A group of Riverhead High School parents are considering bringing a lawsuit against the Riverhead School District following an incident in which 13 black students were allegedly locked in a room, their cellphones confiscated, over a video that was distributed on social media.
The parents maintain that each of the students questioned Feb. 15 by school security about the video — which allegedly depicted a sexual act being performed on school grounds and was circulated throughout the student body — was not involved in the incident. They also say the questioning was racially charged and are calling for the resignation of the district security director involved.
“My concern is that [my son] was told by the security guard … that if he didn’t give over his phone, they were going to drag him out in handcuffs,” Julia Dix said at last Tuesday’s Riverhead Board of Education meeting. Ms. Dix said her son, who is 14, wasn’t told why he was being questioned and that she wasn’t contacted until nearly two hours after he was detained.
“I want to know what is going to be done because I don’t have the time to sit at home and worry about my son in school, where he should be protected,” she told the school board.
Ms. Dix was among four parents or guardians who spoke at the meeting, which was attended by nearly a dozen other parents and guardians of students who were reportedly detained. They said the students were questioned by district security director Richard Anderson, who did not respond to requests for comment this week.
The parents said their children weren’t in the video and didn’t help distribute it. In some instances, they said, white students — who weren’t questioned — sent their children the video.
Riverhead Town police were called to the high school to handle the incident around 2 p.m. Feb. 15 after Riverhead High School principal Charles Regan, Mr. Anderson and a school psychologist reported “possible videos involving male and female juvenile students being posted on social media sites and viewed and disseminated to the students at the school,” according to a copy of a police report obtained by the News-Review. The report also lists the names of four students — which were redacted — and the name of a parent for each student.
The police report contains no other information about the incident and police declined comment, citing an ongoing investigation.
The parents and guardians who attended last week’s school board meeting asked members why their children were selected to be questioned, why their cellphones were confiscated and why it took several hours before they were notified.
“To the parents and grandparents and community and taxpayer, I want you to know that young black lives matter in this school,” said Kiesha Washington-Dean, the grandmother of one of the students.
According to the school district’s code of conduct, disorderly conduct subject to disciplinary action includes the misuse of cellphones. The policy states that “school officials questioning students shall advise each student why he or she is being questioned. However, parents and students should be aware that school officials are under no obligation to contact a student’s parent prior to questioning the student.”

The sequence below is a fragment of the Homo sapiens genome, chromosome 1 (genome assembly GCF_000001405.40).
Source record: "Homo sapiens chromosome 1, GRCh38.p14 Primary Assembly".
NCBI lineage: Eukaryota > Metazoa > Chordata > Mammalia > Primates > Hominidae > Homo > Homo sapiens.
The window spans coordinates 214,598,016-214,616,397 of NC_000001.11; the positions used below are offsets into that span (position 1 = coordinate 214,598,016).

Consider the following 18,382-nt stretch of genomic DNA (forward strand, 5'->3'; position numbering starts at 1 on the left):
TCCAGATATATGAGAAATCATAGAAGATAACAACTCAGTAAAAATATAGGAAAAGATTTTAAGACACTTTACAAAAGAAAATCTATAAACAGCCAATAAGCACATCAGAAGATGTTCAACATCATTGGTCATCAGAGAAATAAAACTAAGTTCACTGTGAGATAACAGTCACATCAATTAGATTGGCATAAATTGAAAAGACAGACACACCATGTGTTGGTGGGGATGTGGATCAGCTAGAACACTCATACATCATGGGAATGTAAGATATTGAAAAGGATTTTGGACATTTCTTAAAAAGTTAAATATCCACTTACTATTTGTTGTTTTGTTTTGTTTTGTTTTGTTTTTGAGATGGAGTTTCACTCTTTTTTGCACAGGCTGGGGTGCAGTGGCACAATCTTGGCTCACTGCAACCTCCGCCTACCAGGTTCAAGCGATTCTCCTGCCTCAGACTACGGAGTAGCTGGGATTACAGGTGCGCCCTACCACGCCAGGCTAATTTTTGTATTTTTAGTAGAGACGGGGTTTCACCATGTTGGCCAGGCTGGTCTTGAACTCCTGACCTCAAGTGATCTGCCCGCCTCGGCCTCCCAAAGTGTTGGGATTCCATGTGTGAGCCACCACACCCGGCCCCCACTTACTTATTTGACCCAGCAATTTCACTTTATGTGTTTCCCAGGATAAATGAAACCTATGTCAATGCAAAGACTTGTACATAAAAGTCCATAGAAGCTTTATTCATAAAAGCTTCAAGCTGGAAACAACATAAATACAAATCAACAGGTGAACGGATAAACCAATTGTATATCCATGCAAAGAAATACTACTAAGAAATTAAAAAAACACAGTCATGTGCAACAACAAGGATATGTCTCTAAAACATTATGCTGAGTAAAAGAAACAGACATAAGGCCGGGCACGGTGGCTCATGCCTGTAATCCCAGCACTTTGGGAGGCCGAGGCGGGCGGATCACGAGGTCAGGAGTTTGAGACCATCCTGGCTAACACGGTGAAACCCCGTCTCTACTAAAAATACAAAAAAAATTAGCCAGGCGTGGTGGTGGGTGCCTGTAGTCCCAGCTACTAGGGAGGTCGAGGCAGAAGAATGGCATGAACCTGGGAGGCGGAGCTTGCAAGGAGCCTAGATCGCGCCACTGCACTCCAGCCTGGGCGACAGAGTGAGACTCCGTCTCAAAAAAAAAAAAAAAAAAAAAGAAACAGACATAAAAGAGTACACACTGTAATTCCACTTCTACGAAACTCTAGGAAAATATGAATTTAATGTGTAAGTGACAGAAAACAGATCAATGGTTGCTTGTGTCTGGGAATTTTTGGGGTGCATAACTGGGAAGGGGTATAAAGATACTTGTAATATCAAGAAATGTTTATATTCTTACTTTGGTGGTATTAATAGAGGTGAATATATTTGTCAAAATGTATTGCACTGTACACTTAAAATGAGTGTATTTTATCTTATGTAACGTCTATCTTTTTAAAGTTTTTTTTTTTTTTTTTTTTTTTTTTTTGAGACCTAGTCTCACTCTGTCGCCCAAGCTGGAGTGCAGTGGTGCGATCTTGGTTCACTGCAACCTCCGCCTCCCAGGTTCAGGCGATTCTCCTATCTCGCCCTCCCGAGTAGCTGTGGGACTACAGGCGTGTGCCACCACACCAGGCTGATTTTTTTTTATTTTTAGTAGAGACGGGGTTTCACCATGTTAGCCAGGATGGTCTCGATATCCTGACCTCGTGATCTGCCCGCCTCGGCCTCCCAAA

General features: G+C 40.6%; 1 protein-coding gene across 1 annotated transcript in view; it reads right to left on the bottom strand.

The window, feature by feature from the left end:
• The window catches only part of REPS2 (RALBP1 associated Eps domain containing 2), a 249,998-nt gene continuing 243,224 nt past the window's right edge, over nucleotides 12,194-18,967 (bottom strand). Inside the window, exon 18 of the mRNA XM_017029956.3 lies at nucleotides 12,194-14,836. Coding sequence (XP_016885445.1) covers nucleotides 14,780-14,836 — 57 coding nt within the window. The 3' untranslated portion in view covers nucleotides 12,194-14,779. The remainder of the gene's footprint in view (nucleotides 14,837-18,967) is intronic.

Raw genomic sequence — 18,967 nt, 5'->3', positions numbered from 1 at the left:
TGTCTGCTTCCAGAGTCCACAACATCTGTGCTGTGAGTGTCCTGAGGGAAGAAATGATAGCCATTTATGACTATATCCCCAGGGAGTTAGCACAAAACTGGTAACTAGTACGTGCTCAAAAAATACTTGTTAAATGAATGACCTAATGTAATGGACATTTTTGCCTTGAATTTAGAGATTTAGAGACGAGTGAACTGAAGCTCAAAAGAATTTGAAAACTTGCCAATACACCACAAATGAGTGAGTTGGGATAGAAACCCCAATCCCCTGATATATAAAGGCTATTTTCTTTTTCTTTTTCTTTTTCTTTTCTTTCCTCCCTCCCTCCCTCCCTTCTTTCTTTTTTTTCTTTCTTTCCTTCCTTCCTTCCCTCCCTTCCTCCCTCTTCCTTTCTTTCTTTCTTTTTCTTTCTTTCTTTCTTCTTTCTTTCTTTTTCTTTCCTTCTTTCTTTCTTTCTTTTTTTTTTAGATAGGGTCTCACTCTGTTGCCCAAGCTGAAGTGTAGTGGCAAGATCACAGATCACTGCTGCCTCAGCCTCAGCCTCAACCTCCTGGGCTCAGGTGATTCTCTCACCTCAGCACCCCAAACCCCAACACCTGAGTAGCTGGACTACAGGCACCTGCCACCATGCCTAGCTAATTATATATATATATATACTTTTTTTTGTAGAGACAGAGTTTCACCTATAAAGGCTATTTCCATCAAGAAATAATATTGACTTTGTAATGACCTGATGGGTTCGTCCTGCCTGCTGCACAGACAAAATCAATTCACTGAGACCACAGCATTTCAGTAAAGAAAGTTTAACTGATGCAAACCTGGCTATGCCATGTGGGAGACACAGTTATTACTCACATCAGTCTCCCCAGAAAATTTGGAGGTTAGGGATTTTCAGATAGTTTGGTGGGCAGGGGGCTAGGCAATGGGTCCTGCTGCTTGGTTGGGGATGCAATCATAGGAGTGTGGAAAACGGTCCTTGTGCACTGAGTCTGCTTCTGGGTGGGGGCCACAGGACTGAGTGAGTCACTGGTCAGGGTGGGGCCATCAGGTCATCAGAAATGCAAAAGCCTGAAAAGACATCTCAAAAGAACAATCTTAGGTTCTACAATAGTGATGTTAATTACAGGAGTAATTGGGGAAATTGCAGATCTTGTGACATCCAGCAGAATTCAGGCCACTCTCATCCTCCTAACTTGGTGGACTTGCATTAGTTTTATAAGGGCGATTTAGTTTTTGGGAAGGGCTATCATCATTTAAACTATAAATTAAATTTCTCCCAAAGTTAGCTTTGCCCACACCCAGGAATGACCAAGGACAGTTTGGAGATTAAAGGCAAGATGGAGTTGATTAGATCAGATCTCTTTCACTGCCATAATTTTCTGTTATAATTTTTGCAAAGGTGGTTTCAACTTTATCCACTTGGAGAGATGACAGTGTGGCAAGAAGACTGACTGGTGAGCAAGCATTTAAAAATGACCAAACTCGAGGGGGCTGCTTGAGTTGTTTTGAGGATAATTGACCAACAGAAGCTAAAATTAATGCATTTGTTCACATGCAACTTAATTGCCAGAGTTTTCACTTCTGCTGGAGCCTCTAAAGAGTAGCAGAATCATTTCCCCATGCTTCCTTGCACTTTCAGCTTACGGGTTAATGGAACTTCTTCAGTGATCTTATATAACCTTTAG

At several points during last Tuesday’s lengthy discussion, school board president Susan Koukounas urged parents not to name any individuals and to avoid mentioning specific details about the incident in order to protect the privacy of those involved. She said disciplinary incidents concerning students or issues with personnel cannot be discussed in public session and asked parents to leave their contact information so that the board can follow up with them.
Some parents said they had met with Superintendent Nancy Carney in the days following the incident and that she had advised them the matter would be brought to the school board’s attention. During the meeting, however, member Greg Meyer said the board hadn’t heard the full story, something other members agreed with. Mr. Meyer said they only received notice that an incident had occurred — nothing about the alleged treatment of the 13 students or the questioning’s reportedly racial tone.
“This is something that’s very serious to all of us here,” he said during the meeting. “If I can just say this, what you guys are saying kind of took me by surprise … As a parent, you guys said this happened on the [fifteenth], here we are almost two weeks later … I tell you what, I’d be sitting there and there would be steam coming out of my ears, too.”
Each of the board’s seven members declined comment for this story.
Ms. Carney, who was absent from last week’s school board meeting, along with deputy superintendent Sam Schneider, didn’t respond to messages seeking comment.
Ms. Washington-Dean said Monday that administrators have reached out to parents since the meeting to schedule individual meetings to apologize. She said parents aren’t satisfied with that and believe the administration should apologize to the students, too. After last week’s meeting, some parents said they aren’t pleased with Mr. Anderson and are calling for his resignation, saying they’ve heard of instances in which he unfairly treated other black students.
Because Ms. Washington-Dean and other parents have since retained an attorney, she declined further comment about the incident.
Mr. Anderson, who was hired in August, replaced James Gresham, who worked at the district for just six months before resigning in April 2015. A retired New York City police officer, Mr. Anderson is a full-time on-site security director for Riverhead schools.
Photo: Kiesha Washington-Dean told the Riverhead school board last Tuesday her grandchild was one of 13 black students detained Feb. 15 by district security director Richard Anderson. (Credit: Nicole Smith)